Evening came and I still had not reached out to her to hangout. The group of men I was with wouldn’t stop giving me gripes over this missed opportunity. This further instilled my sense of hopelessness. But, sometimes you need to have these moments of embarrassments to really get your act together. And this certainly was the case for me—thinking of the beauty of this woman ignited something in me. 

It isn’t so much the fact that I failed that bothered me. It was the fact that in some manner I realized I was competent enough to attract this beautiful woman but I just had no confidence or ability to follow through. It was that great space between potentiality and actuality; between what is and what could be that really bothered me. My “could be” self was right in my hands, and yet it felt so far away.

Facing The Wind With Courage

That night, our group of men decided to take a risk and sail back to the dock in the dark! Being the youngest, I was asked to go to the bow and look out for logs and other objects that were otherwise out of our sight and potentially harmful to the boat. With the wind blowing and waves splashing, I could hardly hear what the other men were talking about, so I had a lot of time to myself. It was a two hour voyage across Lake Erie.

I sat there in the darkness and looked up into the sky and pondered how I had ended up in this dismal place. It was sort of an archetypal moment for me—as I was literally “facing the wind” without any protection on the boat. Internally, my soul was experiencing the forces of doubt and perceived failure. 

I realized that I had not matured in the romantic aspect of my life. I had been wasting my time and avoiding taking risks by using pornography. My days of being a stud athlete and basically always having girls around me were over—I realized that I couldn’t expect a woman to fall right into my lap anymore. My reality had changed. I realized that I needed to somehow grow and improve myself. I needed to be bolder and work on things that are unpleasant about myself so that I could be strong enough to take risks and wager being rejected. I would be wrong to lay all of this at the feet of pornography, but certainly my avoidance of “facing the wind” of life by finding easier ways to cope had stunted my development. I was upset with myself.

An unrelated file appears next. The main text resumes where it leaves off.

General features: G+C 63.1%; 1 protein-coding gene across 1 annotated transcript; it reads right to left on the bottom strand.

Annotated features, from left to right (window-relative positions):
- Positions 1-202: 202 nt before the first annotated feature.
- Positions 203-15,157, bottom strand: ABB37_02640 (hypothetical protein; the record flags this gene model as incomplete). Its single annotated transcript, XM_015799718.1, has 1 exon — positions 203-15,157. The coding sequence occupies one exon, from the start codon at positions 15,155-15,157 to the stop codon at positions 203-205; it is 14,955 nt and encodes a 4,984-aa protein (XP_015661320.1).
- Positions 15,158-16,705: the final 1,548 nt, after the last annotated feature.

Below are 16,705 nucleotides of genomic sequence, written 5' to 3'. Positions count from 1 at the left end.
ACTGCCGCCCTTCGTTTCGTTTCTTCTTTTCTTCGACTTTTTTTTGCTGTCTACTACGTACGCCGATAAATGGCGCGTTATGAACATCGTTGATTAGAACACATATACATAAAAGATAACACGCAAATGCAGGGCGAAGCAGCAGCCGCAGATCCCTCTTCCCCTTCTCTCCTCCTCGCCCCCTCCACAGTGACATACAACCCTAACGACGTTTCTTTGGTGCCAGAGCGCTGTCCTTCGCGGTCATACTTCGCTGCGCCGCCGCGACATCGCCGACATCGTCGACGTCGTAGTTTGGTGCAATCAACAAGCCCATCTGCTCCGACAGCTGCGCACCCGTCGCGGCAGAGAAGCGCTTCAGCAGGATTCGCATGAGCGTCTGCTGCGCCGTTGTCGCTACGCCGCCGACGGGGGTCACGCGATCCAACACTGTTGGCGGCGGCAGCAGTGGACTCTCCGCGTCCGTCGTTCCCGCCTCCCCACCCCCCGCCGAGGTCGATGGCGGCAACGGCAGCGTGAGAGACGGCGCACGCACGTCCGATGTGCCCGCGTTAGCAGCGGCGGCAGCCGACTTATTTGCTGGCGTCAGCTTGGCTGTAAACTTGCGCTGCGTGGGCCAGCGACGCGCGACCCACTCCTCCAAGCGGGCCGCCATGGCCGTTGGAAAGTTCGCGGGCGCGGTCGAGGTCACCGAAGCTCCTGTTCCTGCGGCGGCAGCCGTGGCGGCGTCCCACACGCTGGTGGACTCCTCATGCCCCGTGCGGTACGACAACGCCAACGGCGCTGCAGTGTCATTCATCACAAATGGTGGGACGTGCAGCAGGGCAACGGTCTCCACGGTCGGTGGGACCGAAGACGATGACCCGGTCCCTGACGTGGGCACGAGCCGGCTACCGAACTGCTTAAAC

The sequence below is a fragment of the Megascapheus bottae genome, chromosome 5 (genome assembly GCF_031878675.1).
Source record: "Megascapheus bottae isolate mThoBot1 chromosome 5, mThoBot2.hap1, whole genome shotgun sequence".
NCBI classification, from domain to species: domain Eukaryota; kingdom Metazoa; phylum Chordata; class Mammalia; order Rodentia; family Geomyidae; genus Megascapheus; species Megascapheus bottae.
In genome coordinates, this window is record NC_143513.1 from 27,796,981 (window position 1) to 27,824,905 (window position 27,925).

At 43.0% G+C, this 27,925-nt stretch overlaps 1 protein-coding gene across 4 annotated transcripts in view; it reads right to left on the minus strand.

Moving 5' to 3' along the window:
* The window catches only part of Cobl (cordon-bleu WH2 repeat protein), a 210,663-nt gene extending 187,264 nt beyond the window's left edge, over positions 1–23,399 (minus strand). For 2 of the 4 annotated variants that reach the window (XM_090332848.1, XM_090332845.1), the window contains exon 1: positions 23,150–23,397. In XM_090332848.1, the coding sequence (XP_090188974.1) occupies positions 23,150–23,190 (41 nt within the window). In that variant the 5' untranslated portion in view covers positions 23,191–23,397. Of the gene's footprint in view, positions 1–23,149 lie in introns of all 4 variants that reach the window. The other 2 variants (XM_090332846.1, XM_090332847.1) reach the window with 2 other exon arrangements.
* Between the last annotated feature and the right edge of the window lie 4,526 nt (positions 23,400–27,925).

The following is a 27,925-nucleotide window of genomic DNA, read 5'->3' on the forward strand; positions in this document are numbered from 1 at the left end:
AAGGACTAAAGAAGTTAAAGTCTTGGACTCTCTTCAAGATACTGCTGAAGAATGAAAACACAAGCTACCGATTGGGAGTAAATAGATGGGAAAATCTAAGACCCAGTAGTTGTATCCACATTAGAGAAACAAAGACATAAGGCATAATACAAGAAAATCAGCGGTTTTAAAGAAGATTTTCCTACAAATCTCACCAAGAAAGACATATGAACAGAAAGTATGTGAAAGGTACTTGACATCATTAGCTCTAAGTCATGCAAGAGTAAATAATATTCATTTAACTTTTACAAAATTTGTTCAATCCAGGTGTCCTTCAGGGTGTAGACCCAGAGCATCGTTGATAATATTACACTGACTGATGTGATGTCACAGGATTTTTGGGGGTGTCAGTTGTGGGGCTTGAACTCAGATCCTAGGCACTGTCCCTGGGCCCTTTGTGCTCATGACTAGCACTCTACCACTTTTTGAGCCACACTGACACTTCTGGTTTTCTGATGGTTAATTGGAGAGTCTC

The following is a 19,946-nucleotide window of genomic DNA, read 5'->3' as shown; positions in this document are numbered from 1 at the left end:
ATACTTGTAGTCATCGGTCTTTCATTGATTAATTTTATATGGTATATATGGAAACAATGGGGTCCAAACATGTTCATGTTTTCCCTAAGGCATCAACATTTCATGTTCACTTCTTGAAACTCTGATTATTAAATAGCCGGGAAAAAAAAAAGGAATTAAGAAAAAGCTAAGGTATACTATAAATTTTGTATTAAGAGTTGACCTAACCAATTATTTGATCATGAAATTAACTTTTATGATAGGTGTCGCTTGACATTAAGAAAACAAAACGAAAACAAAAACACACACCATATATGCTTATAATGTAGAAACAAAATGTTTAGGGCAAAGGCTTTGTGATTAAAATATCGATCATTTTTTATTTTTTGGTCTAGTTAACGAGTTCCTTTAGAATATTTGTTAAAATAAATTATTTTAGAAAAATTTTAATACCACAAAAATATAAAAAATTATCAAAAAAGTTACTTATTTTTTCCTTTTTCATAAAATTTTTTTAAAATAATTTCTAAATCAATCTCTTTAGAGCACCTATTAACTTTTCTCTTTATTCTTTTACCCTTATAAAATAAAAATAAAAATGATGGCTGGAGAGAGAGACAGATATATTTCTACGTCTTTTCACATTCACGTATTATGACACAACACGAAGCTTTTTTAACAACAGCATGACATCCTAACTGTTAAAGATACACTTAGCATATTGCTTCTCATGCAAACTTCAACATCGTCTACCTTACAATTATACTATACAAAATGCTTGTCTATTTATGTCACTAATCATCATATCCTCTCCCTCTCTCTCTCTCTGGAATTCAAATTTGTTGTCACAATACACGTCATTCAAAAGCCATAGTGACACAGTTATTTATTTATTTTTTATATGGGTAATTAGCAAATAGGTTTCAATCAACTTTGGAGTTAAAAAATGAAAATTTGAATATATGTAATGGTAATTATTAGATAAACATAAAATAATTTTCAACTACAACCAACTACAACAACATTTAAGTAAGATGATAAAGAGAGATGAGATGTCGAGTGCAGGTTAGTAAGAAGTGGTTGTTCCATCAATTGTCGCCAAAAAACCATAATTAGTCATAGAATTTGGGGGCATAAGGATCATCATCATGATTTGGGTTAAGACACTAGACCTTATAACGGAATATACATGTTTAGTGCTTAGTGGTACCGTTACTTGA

At the same time, there was an ounce of hope that was unleashed in me. Maybe I had something to offer after all? The fact that the girl I thought was out of my league was actually interested in me instilled an ambition to get myself together. Over time, I realized that women should be pursued not simply for romantic purposes, but out of respect for their dignity. Not only have I been selfishly failing myself, but I have been failing women in general. This is something that I continually struggle with and seek at which to get better. All of this because of one feisty mentor and one beautiful woman!

Are there any young men or women in your 12-step group that you have thought about taking under your wing but have failed to do so? If so, what’s holding you back?

Outside the realm of addiction, what areas of your life do you need to work on that you have been withholding “from the wind?” Do you have a vision for your life beyond just simply stopping your addictive behaviors? And do you have a good collection of mentors to help you work on your goals?

Quarter Joe is a lifelong Catholic and has been in recovery for pornography addiction for nearly three years. He is passionate about the spiritual path of the 12-step model and the power of Jesus in the Eucharist in bringing healing and transformation.